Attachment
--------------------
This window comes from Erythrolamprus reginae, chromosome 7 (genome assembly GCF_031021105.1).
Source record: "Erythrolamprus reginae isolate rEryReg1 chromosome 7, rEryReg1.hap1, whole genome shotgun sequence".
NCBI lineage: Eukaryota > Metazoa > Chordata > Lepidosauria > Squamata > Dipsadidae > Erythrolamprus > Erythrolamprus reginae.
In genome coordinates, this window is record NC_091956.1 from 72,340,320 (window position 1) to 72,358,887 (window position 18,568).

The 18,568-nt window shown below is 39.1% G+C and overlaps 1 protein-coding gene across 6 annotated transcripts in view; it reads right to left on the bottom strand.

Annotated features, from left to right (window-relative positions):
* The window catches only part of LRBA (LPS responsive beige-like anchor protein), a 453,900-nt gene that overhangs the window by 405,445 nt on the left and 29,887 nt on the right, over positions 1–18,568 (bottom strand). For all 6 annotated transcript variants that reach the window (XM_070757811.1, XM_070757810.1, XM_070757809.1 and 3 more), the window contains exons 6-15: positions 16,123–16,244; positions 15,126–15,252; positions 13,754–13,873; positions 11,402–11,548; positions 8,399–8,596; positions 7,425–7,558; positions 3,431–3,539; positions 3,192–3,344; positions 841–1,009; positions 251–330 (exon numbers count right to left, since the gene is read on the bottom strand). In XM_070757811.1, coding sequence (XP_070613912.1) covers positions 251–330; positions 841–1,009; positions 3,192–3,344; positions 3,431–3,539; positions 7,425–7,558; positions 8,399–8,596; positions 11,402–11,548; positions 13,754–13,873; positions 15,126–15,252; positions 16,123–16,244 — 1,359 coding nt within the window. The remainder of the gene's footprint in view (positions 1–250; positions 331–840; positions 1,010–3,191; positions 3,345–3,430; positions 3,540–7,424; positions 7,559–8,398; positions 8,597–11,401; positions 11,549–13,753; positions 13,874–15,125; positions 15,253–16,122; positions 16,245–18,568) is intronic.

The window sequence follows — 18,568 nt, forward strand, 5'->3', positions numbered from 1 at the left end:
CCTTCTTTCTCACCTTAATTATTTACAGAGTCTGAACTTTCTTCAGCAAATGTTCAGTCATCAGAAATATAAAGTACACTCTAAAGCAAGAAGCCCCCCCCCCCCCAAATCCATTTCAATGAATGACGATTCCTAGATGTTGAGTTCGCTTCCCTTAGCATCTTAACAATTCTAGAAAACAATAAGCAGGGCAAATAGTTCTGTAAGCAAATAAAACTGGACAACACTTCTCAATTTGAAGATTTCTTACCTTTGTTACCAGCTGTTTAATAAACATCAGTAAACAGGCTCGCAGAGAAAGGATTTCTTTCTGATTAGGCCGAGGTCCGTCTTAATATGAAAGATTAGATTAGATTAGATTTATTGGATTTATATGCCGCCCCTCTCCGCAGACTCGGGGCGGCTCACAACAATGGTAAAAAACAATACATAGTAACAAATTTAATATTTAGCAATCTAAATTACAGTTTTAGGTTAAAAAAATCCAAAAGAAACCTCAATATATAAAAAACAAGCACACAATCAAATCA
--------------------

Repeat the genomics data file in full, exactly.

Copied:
This window comes from Erythrolamprus reginae, chromosome 7 (genome assembly GCF_031021105.1).
Source record: "Erythrolamprus reginae isolate rEryReg1 chromosome 7, rEryReg1.hap1, whole genome shotgun sequence".
NCBI lineage: Eukaryota > Metazoa > Chordata > Lepidosauria > Squamata > Dipsadidae > Erythrolamprus > Erythrolamprus reginae.
In genome coordinates, this window is record NC_091956.1 from 72,340,320 (window position 1) to 72,358,887 (window position 18,568).

The 18,568-nt window shown below is 39.1% G+C and overlaps 1 protein-coding gene across 6 annotated transcripts in view; it reads right to left on the bottom strand.

Annotated features, from left to right (window-relative positions):
* The window catches only part of LRBA (LPS responsive beige-like anchor protein), a 453,900-nt gene that overhangs the window by 405,445 nt on the left and 29,887 nt on the right, over positions 1–18,568 (bottom strand). For all 6 annotated transcript variants that reach the window (XM_070757811.1, XM_070757810.1, XM_070757809.1 and 3 more), the window contains exons 6-15: positions 16,123–16,244; positions 15,126–15,252; positions 13,754–13,873; positions 11,402–11,548; positions 8,399–8,596; positions 7,425–7,558; positions 3,431–3,539; positions 3,192–3,344; positions 841–1,009; positions 251–330 (exon numbers count right to left, since the gene is read on the bottom strand). In XM_070757811.1, coding sequence (XP_070613912.1) covers positions 251–330; positions 841–1,009; positions 3,192–3,344; positions 3,431–3,539; positions 7,425–7,558; positions 8,399–8,596; positions 11,402–11,548; positions 13,754–13,873; positions 15,126–15,252; positions 16,123–16,244 — 1,359 coding nt within the window. The remainder of the gene's footprint in view (positions 1–250; positions 331–840; positions 1,010–3,191; positions 3,345–3,430; positions 3,540–7,424; positions 7,559–8,398; positions 8,597–11,401; positions 11,549–13,753; positions 13,874–15,125; positions 15,253–16,122; positions 16,245–18,568) is intronic.

The window sequence follows — 18,568 nt, forward strand, 5'->3', positions numbered from 1 at the left end:
CCTTCTTTCTCACCTTAATTATTTACAGAGTCTGAACTTTCTTCAGCAAATGTTCAGTCATCAGAAATATAAAGTACACTCTAAAGCAAGAAGCCCCCCCCCCCCCAAATCCATTTCAATGAATGACGATTCCTAGATGTTGAGTTCGCTTCCCTTAGCATCTTAACAATTCTAGAAAACAATAAGCAGGGCAAATAGTTCTGTAAGCAAATAAAACTGGACAACACTTCTCAATTTGAAGATTTCTTACCTTTGTTACCAGCTGTTTAATAAACATCAGTAAACAGGCTCGCAGAGAAAGGATTTCTTTCTGATTAGGCCGAGGTCCGTCTTAATATGAAAGATTAGATTAGATTAGATTTATTGGATTTATATGCCGCCCCTCTCCGCAGACTCGGGGCGGCTCACAACAATGGTAAAAAACAATACATAGTAACAAATTTAATATTTAGCAATCTAAATTACAGTTTTAGGTTAAAAAAATCCAAAAGAAACCTCAATATATAAAAAACAAGCACACAATCAAATCA